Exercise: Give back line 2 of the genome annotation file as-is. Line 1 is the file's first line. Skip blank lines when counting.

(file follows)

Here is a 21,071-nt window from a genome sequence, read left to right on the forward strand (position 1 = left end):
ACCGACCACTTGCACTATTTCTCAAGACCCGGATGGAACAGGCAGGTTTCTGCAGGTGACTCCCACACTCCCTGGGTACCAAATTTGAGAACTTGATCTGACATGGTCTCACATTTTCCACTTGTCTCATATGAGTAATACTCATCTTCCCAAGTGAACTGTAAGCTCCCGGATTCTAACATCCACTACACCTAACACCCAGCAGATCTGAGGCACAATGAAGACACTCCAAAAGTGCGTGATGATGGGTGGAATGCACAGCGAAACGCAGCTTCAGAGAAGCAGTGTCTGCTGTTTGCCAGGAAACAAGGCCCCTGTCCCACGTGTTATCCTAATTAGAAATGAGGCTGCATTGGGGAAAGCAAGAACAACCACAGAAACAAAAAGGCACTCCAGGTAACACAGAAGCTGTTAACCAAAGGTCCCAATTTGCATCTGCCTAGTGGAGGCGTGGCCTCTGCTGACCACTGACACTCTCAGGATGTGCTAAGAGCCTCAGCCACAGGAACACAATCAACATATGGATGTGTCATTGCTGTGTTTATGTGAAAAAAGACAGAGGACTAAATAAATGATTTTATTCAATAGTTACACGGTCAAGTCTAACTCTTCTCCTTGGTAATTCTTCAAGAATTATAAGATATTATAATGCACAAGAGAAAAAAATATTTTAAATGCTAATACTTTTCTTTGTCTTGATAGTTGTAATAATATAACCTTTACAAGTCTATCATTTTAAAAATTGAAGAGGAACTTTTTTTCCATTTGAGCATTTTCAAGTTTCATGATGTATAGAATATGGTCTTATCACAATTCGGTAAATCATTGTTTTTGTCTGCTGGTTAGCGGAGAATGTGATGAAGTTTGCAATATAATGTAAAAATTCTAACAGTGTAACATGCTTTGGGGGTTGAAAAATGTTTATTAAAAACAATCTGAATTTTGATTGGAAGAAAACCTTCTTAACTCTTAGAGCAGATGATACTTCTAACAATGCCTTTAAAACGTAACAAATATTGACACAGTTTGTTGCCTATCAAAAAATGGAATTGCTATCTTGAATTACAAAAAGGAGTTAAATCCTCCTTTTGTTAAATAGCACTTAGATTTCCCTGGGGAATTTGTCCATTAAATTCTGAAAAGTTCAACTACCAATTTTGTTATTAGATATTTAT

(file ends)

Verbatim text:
ACCGACCACTTGCACTATTTCTCAAGACCCGGATGGAACAGGCAGGTTTCTGCAGGTGACTCCCACACTCCCTGGGTACCAAATTTGAGAACTTGATCTGACATGGTCTCACATTTTCCACTTGTCTCATATGAGTAATACTCATCTTCCCAAGTGAACTGTAAGCTCCCGGATTCTAACATCCACTACACCTAACACCCAGCAGATCTGAGGCACAATGAAGACACTCCAAAAGTGCGTGATGATGGGTGGAATGCACAGCGAAACGCAGCTTCAGAGAAGCAGTGTCTGCTGTTTGCCAGGAAACAAGGCCCCTGTCCCACGTGTTATCCTAATTAGAAATGAGGCTGCATTGGGGAAAGCAAGAACAACCACAGAAACAAAAAGGCACTCCAGGTAACACAGAAGCTGTTAACCAAAGGTCCCAATTTGCATCTGCCTAGTGGAGGCGTGGCCTCTGCTGACCACTGACACTCTCAGGATGTGCTAAGAGCCTCAGCCACAGGAACACAATCAACATATGGATGTGTCATTGCTGTGTTTATGTGAAAAAAGACAGAGGACTAAATAAATGATTTTATTCAATAGTTACACGGTCAAGTCTAACTCTTCTCCTTGGTAATTCTTCAAGAATTATAAGATATTATAATGCACAAGAGAAAAAAATATTTTAAATGCTAATACTTTTCTTTGTCTTGATAGTTGTAATAATATAACCTTTACAAGTCTATCATTTTAAAAATTGAAGAGGAACTTTTTTTCCATTTGAGCATTTTCAAGTTTCATGATGTATAGAATATGGTCTTATCACAATTCGGTAAATCATTGTTTTTGTCTGCTGGTTAGCGGAGAATGTGATGAAGTTTGCAATATAATGTAAAAATTCTAACAGTGTAACATGCTTTGGGGGTTGAAAAATGTTTATTAAAAACAATCTGAATTTTGATTGGAAGAAAACCTTCTTAACTCTTAGAGCAGATGATACTTCTAACAATGCCTTTAAAACGTAACAAATATTGACACAGTTTGTTGCCTATCAAAAAATGGAATTGCTATCTTGAATTACAAAAAGGAGTTAAATCCTCCTTTTGTTAAATAGCACTTAGATTTCCCTGGGGAATTTGTCCATTAAATTCTGAAAAGTTCAACTACCAATTTTGTTATTAGATATTTAT